How would you feel about getting pulled over while strolling down your sidewalk at night? This frustrating experience has happened twice to my partner and I, in our very own Las Vegas neighborhood.
When we relocated to the West side of town, at the edge of Summerlin, we didn’t think we needed to do much research beforehand. We’d found a decent condo, were pleased that the location was near several major highways, and we signed our lease. Little did we know, we had moved into an extremely dangerous zone in Las Vegas and would be constantly battling for a moment’s peace among the sounds of the choppers in the sky at night (‘ghetto birds’, they’re called), the constant police sirens, and the domestic shout-outs at 2 a.m.
All this we managed to laugh off over the months, and we even light-heartedly brushed off two attempted car thefts, a burglary, and odd circumstances such as a young woman jogging with a baseball bat in hand. “You never know,” she said.
But where we drew the line and began to really reconsider our location, was when we discovered we could not even walk to the RedBox on the corner at night to return a DVD without getting pulled over. Yes, we were quite literally pulled over on the sidewalk.
“Why are you out here?” the officer began the interrogation.
“We’re returning a DVD.”
“In this neighborhood?”
“Yes, is that okay? There’s a box right over there.”
“You’re walking to the box?”
“Yes. Why are we being stopped?”
“People don’t normally walk around at night out here. I’m going to have to see some ID.”
This went on for a good half hour, and though we were let off the hook and simply told to ‘be careful’, we couldn’t help holding a funny feeling in the pit of our stomachs. Were we really in such a bad area that we couldn’t walk outside at night? This was the edge of Summerlin—wasn’t Summerlin supposed to be safe?
Fast forward to nearly a year later. This time, it was still daylight, June, just before 6:15 p.m. We decided to walk a few blocks down the street to eat at our favorite neighborhood Italian Café. We’d eaten there before (though we had driven), but seeing how we were both originally from pedestrian-friendly cities, we thought it was silly to drive such a short distance, especially since the temperature was unseasonably cool on that day—and we decided we’d enjoy the exercise before stuffing ourselves with ravioli.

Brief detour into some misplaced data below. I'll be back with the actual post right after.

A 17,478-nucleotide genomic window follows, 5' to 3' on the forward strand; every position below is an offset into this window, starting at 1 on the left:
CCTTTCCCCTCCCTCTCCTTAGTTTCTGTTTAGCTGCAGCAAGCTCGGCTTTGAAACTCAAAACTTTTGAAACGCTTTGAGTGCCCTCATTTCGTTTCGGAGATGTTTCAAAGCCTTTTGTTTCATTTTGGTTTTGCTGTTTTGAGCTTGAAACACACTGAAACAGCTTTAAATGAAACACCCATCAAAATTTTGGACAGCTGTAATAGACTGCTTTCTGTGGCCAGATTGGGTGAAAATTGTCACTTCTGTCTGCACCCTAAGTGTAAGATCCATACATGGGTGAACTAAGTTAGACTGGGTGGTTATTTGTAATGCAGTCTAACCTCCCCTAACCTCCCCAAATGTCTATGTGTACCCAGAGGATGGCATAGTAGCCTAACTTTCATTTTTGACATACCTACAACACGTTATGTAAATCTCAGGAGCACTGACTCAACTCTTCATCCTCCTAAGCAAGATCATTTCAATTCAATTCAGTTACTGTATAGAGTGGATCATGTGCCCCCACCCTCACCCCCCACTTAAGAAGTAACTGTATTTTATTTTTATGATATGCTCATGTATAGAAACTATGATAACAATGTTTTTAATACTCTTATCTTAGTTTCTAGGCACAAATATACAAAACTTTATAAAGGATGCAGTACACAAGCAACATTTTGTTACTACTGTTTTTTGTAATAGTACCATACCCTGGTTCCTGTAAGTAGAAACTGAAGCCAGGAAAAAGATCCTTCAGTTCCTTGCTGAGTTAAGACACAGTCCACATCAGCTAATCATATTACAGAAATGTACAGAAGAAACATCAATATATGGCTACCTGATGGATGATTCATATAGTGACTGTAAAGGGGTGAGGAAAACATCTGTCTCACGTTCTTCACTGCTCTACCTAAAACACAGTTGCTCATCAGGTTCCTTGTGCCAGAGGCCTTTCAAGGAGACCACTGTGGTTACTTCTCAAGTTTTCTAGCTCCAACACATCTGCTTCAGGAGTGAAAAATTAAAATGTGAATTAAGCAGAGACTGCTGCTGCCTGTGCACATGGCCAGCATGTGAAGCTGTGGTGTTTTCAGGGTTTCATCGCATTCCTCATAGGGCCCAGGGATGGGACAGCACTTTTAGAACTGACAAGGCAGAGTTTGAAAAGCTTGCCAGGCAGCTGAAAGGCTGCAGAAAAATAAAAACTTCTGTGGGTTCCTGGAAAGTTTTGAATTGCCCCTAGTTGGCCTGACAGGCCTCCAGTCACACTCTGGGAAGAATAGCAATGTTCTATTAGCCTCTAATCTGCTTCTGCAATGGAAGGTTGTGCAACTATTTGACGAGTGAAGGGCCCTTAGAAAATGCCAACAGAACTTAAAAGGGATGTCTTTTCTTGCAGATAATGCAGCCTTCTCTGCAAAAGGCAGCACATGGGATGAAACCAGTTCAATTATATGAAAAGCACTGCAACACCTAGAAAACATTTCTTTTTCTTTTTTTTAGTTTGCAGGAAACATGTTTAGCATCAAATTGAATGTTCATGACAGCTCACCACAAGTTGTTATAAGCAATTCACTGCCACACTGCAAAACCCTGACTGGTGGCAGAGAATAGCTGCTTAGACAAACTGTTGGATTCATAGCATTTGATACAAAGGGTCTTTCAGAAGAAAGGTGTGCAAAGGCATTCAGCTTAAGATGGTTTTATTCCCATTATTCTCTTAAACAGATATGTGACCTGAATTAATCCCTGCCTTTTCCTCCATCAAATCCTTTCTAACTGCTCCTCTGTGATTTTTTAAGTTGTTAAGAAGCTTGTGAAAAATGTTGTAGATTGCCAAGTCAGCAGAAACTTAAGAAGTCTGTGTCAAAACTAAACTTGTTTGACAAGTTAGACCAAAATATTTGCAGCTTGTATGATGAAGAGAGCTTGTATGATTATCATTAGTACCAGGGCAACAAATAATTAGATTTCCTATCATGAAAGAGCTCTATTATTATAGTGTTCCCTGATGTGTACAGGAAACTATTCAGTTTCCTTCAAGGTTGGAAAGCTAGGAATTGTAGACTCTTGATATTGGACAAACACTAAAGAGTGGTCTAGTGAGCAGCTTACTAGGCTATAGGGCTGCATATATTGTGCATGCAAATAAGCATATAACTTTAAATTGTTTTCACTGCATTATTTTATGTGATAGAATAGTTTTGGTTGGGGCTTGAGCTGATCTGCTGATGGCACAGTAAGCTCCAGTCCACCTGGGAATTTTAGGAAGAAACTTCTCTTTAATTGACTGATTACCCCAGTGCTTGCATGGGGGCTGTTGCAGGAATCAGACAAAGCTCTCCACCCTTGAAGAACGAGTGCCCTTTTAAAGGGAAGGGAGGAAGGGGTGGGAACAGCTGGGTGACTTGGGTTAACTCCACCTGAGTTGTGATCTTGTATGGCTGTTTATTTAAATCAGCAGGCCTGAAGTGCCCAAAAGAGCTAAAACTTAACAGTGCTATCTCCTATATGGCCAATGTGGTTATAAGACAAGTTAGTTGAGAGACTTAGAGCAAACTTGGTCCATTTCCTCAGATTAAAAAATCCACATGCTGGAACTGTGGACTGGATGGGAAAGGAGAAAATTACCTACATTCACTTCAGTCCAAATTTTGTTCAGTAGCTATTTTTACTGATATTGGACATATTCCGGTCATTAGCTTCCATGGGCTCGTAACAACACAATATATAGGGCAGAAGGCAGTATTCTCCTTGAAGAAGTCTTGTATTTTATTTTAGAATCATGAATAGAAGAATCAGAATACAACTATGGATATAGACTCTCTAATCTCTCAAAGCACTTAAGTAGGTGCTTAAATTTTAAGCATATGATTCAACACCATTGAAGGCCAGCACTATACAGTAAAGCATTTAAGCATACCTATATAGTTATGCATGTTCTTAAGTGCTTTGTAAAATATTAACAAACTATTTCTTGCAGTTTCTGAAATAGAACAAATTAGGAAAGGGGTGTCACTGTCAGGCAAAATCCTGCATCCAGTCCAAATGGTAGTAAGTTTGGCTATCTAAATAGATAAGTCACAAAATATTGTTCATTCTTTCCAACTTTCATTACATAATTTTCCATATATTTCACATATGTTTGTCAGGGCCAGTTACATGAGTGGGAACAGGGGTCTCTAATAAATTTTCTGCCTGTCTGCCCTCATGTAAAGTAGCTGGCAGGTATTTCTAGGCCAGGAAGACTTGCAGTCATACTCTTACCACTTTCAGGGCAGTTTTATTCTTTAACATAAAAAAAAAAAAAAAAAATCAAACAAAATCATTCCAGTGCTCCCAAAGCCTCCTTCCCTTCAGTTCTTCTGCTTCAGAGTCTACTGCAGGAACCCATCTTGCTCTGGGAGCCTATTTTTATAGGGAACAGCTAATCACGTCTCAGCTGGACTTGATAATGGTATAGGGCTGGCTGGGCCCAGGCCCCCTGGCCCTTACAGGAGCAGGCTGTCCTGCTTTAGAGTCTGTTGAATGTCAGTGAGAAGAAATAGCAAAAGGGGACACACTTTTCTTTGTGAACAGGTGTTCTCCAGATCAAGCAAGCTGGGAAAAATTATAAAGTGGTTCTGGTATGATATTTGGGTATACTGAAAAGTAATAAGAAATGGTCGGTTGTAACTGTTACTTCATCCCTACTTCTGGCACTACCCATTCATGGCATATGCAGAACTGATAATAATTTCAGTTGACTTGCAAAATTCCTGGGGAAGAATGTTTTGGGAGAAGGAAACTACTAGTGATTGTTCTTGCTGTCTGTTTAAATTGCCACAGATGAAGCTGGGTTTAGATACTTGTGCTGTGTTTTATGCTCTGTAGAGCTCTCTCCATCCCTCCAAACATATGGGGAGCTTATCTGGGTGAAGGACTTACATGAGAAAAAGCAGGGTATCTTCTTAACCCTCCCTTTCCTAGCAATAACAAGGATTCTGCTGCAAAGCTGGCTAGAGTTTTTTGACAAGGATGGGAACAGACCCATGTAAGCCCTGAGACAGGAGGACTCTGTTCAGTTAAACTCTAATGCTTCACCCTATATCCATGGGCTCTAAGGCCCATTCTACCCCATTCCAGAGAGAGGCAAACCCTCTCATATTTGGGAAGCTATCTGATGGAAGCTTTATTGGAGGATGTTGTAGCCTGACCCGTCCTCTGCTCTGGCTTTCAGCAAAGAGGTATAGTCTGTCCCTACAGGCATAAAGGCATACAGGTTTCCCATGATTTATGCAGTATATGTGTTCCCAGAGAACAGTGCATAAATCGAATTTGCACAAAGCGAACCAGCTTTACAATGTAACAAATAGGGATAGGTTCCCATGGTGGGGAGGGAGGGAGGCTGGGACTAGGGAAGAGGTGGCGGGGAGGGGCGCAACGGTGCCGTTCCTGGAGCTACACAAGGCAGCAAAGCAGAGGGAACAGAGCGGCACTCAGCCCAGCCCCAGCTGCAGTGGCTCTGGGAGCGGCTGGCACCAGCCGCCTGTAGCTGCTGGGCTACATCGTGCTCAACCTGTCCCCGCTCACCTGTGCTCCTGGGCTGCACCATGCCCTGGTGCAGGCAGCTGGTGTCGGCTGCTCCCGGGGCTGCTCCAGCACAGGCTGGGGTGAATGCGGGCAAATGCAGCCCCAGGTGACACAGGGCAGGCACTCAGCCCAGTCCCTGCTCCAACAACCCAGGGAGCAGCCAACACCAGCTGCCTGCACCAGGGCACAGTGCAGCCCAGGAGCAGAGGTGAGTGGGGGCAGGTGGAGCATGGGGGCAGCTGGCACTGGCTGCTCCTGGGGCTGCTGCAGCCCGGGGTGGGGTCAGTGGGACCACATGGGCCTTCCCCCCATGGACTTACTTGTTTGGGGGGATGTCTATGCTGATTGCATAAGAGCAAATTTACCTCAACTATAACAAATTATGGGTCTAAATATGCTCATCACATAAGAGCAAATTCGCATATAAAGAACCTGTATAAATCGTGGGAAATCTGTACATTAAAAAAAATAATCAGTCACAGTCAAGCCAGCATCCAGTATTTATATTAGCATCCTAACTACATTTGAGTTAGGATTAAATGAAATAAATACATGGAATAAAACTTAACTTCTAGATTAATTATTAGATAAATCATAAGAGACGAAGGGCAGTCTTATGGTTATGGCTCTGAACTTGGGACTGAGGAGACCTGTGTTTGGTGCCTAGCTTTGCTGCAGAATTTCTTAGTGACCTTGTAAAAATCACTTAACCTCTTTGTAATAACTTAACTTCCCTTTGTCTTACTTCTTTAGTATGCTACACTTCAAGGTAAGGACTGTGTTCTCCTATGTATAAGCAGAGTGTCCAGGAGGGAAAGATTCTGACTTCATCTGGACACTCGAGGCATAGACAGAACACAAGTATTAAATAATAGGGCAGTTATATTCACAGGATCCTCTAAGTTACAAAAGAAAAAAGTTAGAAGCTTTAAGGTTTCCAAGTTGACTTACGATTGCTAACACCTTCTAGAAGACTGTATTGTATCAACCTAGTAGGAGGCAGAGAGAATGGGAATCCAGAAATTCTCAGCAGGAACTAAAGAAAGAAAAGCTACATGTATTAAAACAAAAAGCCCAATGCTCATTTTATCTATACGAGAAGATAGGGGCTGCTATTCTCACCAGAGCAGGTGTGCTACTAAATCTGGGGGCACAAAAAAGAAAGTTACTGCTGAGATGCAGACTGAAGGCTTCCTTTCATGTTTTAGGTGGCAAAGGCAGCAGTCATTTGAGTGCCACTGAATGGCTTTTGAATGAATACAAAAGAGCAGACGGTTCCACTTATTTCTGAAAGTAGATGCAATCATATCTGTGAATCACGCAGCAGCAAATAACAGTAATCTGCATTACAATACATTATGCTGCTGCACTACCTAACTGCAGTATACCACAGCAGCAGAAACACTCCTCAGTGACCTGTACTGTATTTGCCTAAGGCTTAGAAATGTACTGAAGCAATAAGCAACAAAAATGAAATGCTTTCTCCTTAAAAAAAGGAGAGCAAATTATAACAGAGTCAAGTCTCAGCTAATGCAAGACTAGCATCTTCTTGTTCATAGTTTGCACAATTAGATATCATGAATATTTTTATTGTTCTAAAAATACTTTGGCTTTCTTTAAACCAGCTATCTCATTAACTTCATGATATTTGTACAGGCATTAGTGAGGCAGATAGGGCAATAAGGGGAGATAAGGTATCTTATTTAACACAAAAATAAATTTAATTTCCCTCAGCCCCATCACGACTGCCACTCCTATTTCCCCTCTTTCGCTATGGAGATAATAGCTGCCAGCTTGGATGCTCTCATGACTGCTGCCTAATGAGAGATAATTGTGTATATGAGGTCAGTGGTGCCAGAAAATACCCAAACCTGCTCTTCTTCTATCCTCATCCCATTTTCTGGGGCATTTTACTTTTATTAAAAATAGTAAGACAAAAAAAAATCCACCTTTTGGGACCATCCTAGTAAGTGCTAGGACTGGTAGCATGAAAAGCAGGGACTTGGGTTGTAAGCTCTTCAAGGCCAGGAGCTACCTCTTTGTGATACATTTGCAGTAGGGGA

Apparently, this was not a good decision. We were stopped once again by a Las Vegas squad car and questioned on the sidewalk.
I must make a note here: we are not scandalous-looking people. All things considered, we are relatively upstanding members of society, well-groomed, professional appearances, we don’t stagger, etc. Sometimes I wonder if those were the reasons we were targeted… maybe we looked out of place, as healthy as we were in such a ‘skeptical’ part of town. I don’t know. The fact remains: we’d now been pulled over twice while attempting to walk down a street.
Where did this lead? Relocation. Shortly after the second stopping, our condo flooded (thank you neighbors upstairs), and we were forced to find a new home. As frustrating as it was, it was also a blessing in disguise. We moved further West, towards the Red Rock mountains, to a neighborhood filled with walkers, runners, bikers, and families crowding the sidewalks at night. Not only are we no longer alone in our desire to put our athletic shoes to good use, but we are also greeted with smiles and friendly nods by our fellow neighbors in the streets.
There is no moral to this story, only that perhaps Metro had our best interests in mind when interrogating us on movie night, or checking our backgrounds on a Sunday evening while we were on our way to dinner. Still, it didn’t make us feel happy or safe to have these run-ins with the law for no reason other than we were walking outside.
It’s good to know now, we’re in a place where the police ‘live and let walk.’ If you have a las vegas traffic ticket, a las vegas speeding ticket, please give the Ticket Attorney a call. We are the best las vegas traffic lawyer in town.